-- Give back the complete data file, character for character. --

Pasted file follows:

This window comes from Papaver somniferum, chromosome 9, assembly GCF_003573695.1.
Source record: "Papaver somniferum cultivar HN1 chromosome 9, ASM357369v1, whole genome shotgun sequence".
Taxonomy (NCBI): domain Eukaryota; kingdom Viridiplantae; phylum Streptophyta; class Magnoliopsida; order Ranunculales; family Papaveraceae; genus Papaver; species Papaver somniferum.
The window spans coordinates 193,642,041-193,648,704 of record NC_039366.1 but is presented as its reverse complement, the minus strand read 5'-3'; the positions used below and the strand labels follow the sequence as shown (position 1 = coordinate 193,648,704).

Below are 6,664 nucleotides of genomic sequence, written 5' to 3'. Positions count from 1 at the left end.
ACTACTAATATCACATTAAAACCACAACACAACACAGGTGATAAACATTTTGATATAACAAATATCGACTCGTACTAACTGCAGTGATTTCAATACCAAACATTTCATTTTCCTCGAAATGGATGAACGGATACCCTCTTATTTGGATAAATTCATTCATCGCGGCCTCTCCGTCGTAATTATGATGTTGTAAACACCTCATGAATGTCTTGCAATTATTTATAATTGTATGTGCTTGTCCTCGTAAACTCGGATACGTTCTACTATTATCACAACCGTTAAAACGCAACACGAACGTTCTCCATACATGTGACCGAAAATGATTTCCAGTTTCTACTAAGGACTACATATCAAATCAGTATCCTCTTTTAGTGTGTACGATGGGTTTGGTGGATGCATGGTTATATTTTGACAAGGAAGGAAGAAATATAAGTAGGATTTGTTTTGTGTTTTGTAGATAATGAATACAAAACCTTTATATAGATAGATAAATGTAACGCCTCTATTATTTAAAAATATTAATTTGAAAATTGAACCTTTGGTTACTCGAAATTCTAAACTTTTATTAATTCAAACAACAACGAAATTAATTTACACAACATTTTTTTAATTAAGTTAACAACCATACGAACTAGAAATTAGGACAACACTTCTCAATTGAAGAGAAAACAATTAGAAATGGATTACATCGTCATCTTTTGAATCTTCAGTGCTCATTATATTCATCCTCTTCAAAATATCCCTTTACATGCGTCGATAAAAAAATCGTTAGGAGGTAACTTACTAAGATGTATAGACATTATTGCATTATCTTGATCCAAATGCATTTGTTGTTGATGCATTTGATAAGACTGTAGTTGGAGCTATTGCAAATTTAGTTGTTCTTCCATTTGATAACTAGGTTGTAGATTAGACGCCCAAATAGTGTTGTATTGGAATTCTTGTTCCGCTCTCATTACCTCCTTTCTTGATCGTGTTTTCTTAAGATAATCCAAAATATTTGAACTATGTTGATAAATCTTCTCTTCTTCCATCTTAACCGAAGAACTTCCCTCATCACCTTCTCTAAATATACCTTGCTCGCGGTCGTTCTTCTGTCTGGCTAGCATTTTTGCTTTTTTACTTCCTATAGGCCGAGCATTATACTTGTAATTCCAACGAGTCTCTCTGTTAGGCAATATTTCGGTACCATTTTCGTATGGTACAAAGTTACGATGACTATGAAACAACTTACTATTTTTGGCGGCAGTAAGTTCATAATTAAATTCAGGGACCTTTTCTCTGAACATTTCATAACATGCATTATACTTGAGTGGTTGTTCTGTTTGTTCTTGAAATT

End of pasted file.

This window comes from Papaver somniferum, chromosome 9, assembly GCF_003573695.1.
Source record: "Papaver somniferum cultivar HN1 chromosome 9, ASM357369v1, whole genome shotgun sequence".
Taxonomy (NCBI): domain Eukaryota; kingdom Viridiplantae; phylum Streptophyta; class Magnoliopsida; order Ranunculales; family Papaveraceae; genus Papaver; species Papaver somniferum.
The window spans coordinates 193,642,041-193,648,704 of record NC_039366.1 but is presented as its reverse complement, the minus strand read 5'-3'; the positions used below and the strand labels follow the sequence as shown (position 1 = coordinate 193,648,704).

Below are 6,664 nucleotides of genomic sequence, written 5' to 3'. Positions count from 1 at the left end.
ACTACTAATATCACATTAAAACCACAACACAACACAGGTGATAAACATTTTGATATAACAAATATCGACTCGTACTAACTGCAGTGATTTCAATACCAAACATTTCATTTTCCTCGAAATGGATGAACGGATACCCTCTTATTTGGATAAATTCATTCATCGCGGCCTCTCCGTCGTAATTATGATGTTGTAAACACCTCATGAATGTCTTGCAATTATTTATAATTGTATGTGCTTGTCCTCGTAAACTCGGATACGTTCTACTATTATCACAACCGTTAAAACGCAACACGAACGTTCTCCATACATGTGACCGAAAATGATTTCCAGTTTCTACTAAGGACTACATATCAAATCAGTATCCTCTTTTAGTGTGTACGATGGGTTTGGTGGATGCATGGTTATATTTTGACAAGGAAGGAAGAAATATAAGTAGGATTTGTTTTGTGTTTTGTAGATAATGAATACAAAACCTTTATATAGATAGATAAATGTAACGCCTCTATTATTTAAAAATATTAATTTGAAAATTGAACCTTTGGTTACTCGAAATTCTAAACTTTTATTAATTCAAACAACAACGAAATTAATTTACACAACATTTTTTTAATTAAGTTAACAACCATACGAACTAGAAATTAGGACAACACTTCTCAATTGAAGAGAAAACAATTAGAAATGGATTACATCGTCATCTTTTGAATCTTCAGTGCTCATTATATTCATCCTCTTCAAAATATCCCTTTACATGCGTCGATAAAAAAATCGTTAGGAGGTAACTTACTAAGATGTATAGACATTATTGCATTATCTTGATCCAAATGCATTTGTTGTTGATGCATTTGATAAGACTGTAGTTGGAGCTATTGCAAATTTAGTTGTTCTTCCATTTGATAACTAGGTTGTAGATTAGACGCCCAAATAGTGTTGTATTGGAATTCTTGTTCCGCTCTCATTACCTCCTTTCTTGATCGTGTTTTCTTAAGATAATCCAAAATATTTGAACTATGTTGATAAATCTTCTCTTCTTCCATCTTAACCGAAGAACTTCCCTCATCACCTTCTCTAAATATACCTTGCTCGCGGTCGTTCTTCTGTCTGGCTAGCATTTTTGCTTTTTTACTTCCTATAGGCCGAGCATTATACTTGTAATTCCAACGAGTCTCTCTGTTAGGCAATATTTCGGTACCATTTTCGTATGGTACAAAGTTACGATGACTATGAAACAACTTACTATTTTTGGCGGCAGTAAGTTCATAATTAAATTCAGGGACCTTTTCTCTGAACATTTCATAACATGCATTATACTTGAGTGGTTGTTCTGTTTGTTCTTGAAATT